I am a nurse. I am a massage therapist. And I’m not the only called to this unique yet professional calling where the emphasis is directed toward the holism, health and healing for our clients and communities. Massage techniques were an essential part of nursing curricula in the 1800’s through 1960’s.  In my own nursing education, I recall learning basic back rub techniques that were used at hs care(care given at night prior to the patient going to sleep.) The act of touching, in a non-clinical manner, did promote a sense of calm within the patient and surprisingly within myself as well. The power of informed touch is a guiding principle within nursing, massage and other healing modalities that are not rooted in allopathic medical model. It would be many years(27 to be exact) before I would return to the holistic foundations in nursing via massage therapy. According to the philosophy of National Association of Nurse Massage Therapists(NANMT), “Nurse Massage Therapy is grounded in nursing theory and implemented within the context of the nursing process. It possesses a specialized body of knowledge and therefore represents a distinct specialty in professional nursing practice. Nurse Massage Therapists provide professional services in various practice settings and receive fair reimbursement for their services. Nurse Massage Therapy affirms nursing as both an art and a science whose primary purpose is to provide health care services that nurture and strengthen clients’ ability to heal themselves.”

So what does all that mean? In reality, nursing education encompasses a wide range of multi-disciplinary courses. More than just learning ‘nursing stuff’, RNs/LPNs are required to study psychology, sociology, cognitive and physical development along the human lifespan. We also study pharmacology, statistics and research methodologies too. It is because of this comprehensive approach in education and patient care that allows nurses and other nursing personnel to be the backbone of our health care system.

Fast forward to my massage education, I was mildly confused when my instructor said “Anyone can give a massage but only a massage therapist can perform therapy”  In other words, a massage therapist is educated to understand the complex interrelationships found within the human biological systems. A deeper look and knowledge of ALL the muscles, tendons/ligaments, nerves and kinesiology is required. A massage therapist understands  that the simple of act of touch is a human endeavor, encrypted within our DNA. The very development of the mammalian physiology is built upon the sensory experience of being touched. The term Mother’s Touch sums up this concept very well. Yet beyond the superficial act of touch, the massage therapist affects the health and well-being of  clients not only through the manipulation of the soft tissues of the body but also by directly interfacing with the nervous system. And that folks, is where the magic happens!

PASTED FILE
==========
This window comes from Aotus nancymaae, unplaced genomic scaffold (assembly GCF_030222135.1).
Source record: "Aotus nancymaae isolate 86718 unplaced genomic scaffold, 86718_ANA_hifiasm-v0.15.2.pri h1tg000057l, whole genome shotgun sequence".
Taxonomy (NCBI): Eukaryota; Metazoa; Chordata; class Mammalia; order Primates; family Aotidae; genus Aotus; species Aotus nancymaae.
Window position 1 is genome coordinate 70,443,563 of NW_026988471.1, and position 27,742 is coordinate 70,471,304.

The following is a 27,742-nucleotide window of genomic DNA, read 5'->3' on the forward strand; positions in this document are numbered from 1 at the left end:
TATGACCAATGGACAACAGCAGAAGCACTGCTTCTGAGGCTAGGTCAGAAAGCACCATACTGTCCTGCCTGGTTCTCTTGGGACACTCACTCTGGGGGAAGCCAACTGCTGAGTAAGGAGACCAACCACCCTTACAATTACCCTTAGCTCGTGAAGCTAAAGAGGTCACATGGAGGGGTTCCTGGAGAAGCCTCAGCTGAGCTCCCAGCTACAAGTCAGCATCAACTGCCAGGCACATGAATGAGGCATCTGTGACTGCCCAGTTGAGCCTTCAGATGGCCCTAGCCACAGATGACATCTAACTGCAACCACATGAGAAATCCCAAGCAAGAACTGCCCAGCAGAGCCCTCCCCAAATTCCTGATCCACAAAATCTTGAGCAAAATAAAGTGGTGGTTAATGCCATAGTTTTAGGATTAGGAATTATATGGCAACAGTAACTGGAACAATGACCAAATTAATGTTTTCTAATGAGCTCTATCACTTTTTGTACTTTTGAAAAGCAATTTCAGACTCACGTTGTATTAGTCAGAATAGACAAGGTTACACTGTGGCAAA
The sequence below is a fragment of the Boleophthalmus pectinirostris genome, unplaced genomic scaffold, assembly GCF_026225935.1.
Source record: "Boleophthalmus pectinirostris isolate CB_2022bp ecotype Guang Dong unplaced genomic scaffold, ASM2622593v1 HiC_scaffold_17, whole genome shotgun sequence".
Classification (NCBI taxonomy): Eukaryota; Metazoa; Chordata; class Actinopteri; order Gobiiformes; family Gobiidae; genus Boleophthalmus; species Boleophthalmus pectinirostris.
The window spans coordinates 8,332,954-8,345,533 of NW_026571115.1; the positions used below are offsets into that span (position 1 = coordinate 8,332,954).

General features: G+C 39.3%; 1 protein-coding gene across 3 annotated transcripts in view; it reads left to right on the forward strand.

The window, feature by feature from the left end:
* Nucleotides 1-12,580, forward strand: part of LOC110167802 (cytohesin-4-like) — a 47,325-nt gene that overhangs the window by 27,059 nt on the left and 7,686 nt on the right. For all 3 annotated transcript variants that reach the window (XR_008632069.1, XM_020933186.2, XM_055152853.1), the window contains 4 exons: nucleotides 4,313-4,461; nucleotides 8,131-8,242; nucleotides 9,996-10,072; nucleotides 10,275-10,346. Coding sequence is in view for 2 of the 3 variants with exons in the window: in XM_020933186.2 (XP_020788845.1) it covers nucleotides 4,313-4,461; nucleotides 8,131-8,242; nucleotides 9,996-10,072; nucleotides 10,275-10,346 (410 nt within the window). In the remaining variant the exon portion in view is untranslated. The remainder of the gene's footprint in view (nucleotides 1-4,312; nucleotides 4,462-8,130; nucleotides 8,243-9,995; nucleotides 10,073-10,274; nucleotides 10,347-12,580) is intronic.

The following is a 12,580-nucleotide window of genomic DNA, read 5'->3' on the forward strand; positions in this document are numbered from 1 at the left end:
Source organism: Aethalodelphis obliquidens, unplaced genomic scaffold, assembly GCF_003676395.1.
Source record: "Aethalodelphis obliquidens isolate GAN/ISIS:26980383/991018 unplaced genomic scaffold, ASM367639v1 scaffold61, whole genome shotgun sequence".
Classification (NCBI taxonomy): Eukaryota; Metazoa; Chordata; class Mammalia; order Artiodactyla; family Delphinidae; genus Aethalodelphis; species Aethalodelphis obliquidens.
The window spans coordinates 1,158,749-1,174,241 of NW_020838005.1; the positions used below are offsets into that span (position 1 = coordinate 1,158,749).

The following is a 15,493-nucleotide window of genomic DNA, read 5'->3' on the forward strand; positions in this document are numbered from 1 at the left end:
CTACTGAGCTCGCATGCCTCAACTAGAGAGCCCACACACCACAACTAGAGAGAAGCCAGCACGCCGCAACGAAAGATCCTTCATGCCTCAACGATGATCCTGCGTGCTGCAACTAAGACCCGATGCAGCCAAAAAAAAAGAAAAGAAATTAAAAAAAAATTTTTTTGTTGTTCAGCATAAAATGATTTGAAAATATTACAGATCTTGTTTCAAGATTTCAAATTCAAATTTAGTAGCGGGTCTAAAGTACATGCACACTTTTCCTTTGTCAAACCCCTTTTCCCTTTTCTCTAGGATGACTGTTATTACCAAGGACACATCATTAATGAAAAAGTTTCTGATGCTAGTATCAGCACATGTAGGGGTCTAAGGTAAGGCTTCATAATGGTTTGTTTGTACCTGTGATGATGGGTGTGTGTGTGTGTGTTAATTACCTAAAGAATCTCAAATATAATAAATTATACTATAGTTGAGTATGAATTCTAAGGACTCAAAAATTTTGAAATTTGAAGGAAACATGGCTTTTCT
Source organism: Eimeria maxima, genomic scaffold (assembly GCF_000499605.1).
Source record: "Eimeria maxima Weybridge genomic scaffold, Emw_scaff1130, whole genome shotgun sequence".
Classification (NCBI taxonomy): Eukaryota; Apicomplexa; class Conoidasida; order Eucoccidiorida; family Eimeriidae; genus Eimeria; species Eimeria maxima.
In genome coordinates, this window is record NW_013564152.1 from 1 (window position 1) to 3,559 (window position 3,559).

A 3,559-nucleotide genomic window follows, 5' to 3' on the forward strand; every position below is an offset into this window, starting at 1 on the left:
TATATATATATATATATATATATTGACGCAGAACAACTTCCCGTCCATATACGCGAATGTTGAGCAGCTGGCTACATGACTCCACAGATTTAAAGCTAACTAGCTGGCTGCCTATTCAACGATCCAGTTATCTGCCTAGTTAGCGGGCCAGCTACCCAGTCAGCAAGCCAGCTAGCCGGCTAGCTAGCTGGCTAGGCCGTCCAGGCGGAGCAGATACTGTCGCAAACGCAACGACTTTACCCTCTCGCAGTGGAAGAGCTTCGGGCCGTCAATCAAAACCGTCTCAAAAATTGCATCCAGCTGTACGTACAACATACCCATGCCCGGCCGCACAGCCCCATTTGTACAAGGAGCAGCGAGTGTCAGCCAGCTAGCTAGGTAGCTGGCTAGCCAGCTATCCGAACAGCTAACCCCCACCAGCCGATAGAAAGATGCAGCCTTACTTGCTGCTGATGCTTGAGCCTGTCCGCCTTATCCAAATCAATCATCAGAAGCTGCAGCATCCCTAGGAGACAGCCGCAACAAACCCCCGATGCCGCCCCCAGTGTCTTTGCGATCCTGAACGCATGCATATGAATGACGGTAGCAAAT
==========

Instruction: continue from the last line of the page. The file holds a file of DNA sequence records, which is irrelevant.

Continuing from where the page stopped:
The melding of these  two disciplines have continued to meet at different intersections throughout history. Brought forward to the modern age, nurse massage therapists now stand as a recognized nursing specialty. One that is gaining traction and recognition among the public and other healthcare professionals As nurses operating within a holistic framework, it is imperative that NMT, work “to balance the trend of impersonal, technologically oriented healthcare”  one that reduces the human being into a collection of symptoms and diseases.

In my own experiences in caring for people, I have come to see the wisdom of providing care along a spectrum, rather than a fixed point of ‘illness’ or ‘wellness’. I have also noticed changes within myself as I continue to study and practice multiple touch therapies. I would venture to say that my ‘massage’ hands/fingers/elbows vital information about the health of the client to my ‘nursing’ brain where it is analyzed and processed in a coherent fashion. The benefits of nursing and massage, safely and effectively combined for effective health and wellness care.

References:

https://www.ncbi.nlm.nih.gov/pubmed/20682916

http://www.nanmt.org/index-1philosophy.html